This is only the tip of the iceberg. Expect a shift to the hard right as Europe’s economic crisis continues and as the EU forces itself to consolidate into an even tighter political-economic union to save the Euro and/or United States of Europe.
Although it may be a different world, this phenomenon also applies in politics. Ten years ago, Europe was almost entirely dominated by social-democratic governments: with Tony, Gerhard and Göran [Blair in the UK, Schröder in Germany and Persson in Sweden] leading the way. Then something happened: a new player entered the market.
Last week, the Norwegian conservative party, Høyre, launched a new web domain [arbeidspartiet.no] “working party”, which is confusingly similar to the name of the Norwegian Labour Party [Arbeiderpartiet]. Over the last few months, Høyre’s leader Erna Solberg has taken to banging on about “human beings before billions”, while the party’s rising star Torbjørn Røe Isaksen has declared that Høyre no longer wants to deregulate the labour market and that it has nothing against trade unions.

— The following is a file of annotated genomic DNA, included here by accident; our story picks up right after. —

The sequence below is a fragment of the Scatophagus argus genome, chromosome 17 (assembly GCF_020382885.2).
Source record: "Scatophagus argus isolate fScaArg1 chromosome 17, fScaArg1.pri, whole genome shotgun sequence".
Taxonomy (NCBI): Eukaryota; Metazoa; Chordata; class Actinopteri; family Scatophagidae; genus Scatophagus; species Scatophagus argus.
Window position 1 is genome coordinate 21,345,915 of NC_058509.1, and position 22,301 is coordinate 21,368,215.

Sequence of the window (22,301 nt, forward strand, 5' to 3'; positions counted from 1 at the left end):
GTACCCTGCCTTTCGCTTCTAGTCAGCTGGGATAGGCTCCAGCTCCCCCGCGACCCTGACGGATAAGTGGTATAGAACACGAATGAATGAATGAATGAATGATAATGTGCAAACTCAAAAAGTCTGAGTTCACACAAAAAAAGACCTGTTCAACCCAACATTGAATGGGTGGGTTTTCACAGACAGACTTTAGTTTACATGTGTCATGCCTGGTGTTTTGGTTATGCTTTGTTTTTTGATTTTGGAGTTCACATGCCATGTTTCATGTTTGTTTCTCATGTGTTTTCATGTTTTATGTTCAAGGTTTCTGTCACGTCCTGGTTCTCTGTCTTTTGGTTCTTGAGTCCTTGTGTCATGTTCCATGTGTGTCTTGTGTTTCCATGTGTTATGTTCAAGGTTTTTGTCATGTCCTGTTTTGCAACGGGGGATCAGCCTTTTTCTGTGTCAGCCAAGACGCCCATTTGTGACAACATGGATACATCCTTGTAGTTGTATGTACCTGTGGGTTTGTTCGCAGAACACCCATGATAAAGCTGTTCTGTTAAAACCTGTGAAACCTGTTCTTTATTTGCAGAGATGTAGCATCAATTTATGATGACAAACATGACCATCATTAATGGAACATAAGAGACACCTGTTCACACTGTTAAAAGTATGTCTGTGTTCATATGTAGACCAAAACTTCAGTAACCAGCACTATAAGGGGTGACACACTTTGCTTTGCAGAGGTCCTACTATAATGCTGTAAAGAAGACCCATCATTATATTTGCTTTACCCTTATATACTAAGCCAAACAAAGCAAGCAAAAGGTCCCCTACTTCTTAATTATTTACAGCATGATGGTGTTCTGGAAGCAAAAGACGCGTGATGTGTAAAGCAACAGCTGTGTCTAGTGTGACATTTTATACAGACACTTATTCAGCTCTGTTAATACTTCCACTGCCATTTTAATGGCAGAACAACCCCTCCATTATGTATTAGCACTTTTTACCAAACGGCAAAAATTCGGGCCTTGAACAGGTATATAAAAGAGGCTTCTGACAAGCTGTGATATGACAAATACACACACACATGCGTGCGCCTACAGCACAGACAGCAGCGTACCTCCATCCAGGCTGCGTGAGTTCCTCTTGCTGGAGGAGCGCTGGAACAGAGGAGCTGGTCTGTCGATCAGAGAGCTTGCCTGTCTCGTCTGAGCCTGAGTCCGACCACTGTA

All of this is designed to combat a perception of Høyre as a heartless club for rich people. The strategy is obviously outright copied from Swedish Prime Minister Fredrik Reinfeldt. So you want to copy the Swedes? say the Norwegian social democrats, who are quick to point out that in the wake of six years under the Reinfeldt’s conservative government, unemployment in Sweden now stands at 8%.
In spite of this performance, Fredrik Reinfeldt and his centre-right Alliance for Sweden has proved to be a remarkably successful export. From David Cameron’s Great Britain to Angela Merkel’s Germany, Europe’s destiny is now in the hands of a soft modernised right. David Cameron speaks of “progressive conservatism”: a term that is every bit as contradictory as “peacekeeping missile” or “environmentally friendly dry cleaning”, but he is the one who is prime minister. And you would be forgiven for thinking that he is Fredrik Reinfeldt’s public-school educated twin brother.
At the same time, Europe’s most powerful woman, Angela Merkel, has staked her claim on a platform of pragmatism and watery centrism. Needless to say, the German social democrats are none too pleased. If Angela Merkel agrees to a compromise with socialist François Hollande, how can they vote against such a proposal? And let’s not forget that that the growth pact was their idea.
Full article: Europe’s new soft right is winning (presseurop)